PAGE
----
I realized something today, there are three ways in which we earn money*: we sell, wait, or work for it. I’ll go ahead and break these down for you now, because time is money too and I’m sure you don’t like to waste it.
I recently met a guy who told me I wasn’t hustling enough given my financial situation. He said I need to sell all the electronics, books, and things around my apartment if I was serious about making money. It pissed me off because I know the hustle, I’m the girl who sold free tickets to go see President Obama on my college campus and made $75 as a poor college student. (being a part of Model UN I got them for free, but I also don’t like crowds so there’s that.) It also pissed me off because even though I had already been selling records and whatever tchotkes I could carry, it didn’t feel right when I was standing in line at The Strand selling books that I loved, books that I DNFd (but would have), or books on my TBR. I understood in that moment that when we sell for money, we’re selling ourselves short. And trust me when you’re selling books that are $25 a pop and only get $4 back, this cliche will make all the sense. And that’s why hustle, in all its glory is exhausting and not the same as work, which we’ll get to later. Hustle says I need this return on my investment right now even if its value is not honored. When we offer ourselves for less than what we’re capable of for the sole purpose of monetary gain, it’s a sacrifice that’s not recognized as honest labor in the direction of your dreams, goals, or purpose, it’s a sacrifice to satisfy our immediate discomfort with a current insecurity.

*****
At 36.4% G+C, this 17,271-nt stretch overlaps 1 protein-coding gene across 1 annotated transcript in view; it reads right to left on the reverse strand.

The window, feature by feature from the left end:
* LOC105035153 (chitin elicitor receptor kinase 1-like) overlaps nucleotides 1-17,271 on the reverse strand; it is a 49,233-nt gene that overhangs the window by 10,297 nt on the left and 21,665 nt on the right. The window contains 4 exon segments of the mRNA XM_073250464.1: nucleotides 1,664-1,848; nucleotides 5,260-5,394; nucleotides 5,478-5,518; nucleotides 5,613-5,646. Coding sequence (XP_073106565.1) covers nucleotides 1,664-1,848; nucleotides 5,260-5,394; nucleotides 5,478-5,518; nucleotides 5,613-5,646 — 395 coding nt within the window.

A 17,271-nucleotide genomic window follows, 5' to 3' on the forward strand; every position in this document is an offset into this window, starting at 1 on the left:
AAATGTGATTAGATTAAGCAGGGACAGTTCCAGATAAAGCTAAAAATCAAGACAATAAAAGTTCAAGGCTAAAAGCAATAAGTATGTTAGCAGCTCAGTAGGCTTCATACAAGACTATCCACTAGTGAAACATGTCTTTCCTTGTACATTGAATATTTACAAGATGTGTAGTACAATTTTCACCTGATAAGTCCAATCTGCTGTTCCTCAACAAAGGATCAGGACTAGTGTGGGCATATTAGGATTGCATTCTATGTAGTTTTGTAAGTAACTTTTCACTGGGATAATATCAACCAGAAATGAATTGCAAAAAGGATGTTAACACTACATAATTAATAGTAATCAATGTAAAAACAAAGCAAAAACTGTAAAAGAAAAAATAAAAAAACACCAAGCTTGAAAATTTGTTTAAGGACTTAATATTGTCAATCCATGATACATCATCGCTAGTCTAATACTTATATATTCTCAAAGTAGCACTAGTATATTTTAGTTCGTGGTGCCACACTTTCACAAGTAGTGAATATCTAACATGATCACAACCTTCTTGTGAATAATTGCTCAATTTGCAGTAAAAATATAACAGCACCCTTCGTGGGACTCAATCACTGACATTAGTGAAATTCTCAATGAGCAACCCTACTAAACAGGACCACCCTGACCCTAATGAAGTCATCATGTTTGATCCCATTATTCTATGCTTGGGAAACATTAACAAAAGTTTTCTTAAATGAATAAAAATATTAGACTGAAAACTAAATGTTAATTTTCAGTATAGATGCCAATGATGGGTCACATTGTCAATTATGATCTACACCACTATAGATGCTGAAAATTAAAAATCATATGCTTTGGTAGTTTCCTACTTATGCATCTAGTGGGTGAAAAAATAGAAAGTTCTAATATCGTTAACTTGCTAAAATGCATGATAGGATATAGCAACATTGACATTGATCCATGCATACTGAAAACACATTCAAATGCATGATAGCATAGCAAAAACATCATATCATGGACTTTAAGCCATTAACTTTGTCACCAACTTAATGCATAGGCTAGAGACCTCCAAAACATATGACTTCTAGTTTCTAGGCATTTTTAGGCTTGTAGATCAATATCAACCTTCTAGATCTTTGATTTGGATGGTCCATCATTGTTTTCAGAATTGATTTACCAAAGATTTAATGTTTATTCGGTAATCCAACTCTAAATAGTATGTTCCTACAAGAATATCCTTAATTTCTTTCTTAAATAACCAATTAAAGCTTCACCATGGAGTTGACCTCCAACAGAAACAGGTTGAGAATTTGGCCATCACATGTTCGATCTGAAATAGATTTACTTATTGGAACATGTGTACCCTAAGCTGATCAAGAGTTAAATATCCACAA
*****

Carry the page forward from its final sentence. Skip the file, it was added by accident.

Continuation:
This I know all too well right now. I was recently awarded funding to film the pilot of this show that I’ve been talking about for over a year now. If I’m being completely honest, at the point of being awarded this fund, I thought it was that big breakthrough moment where all of my preparation had met it’s opportunity and I got comfortable. It was an immediate mental relaxation too, I just had the instant thought like, “Finally, I’m good.”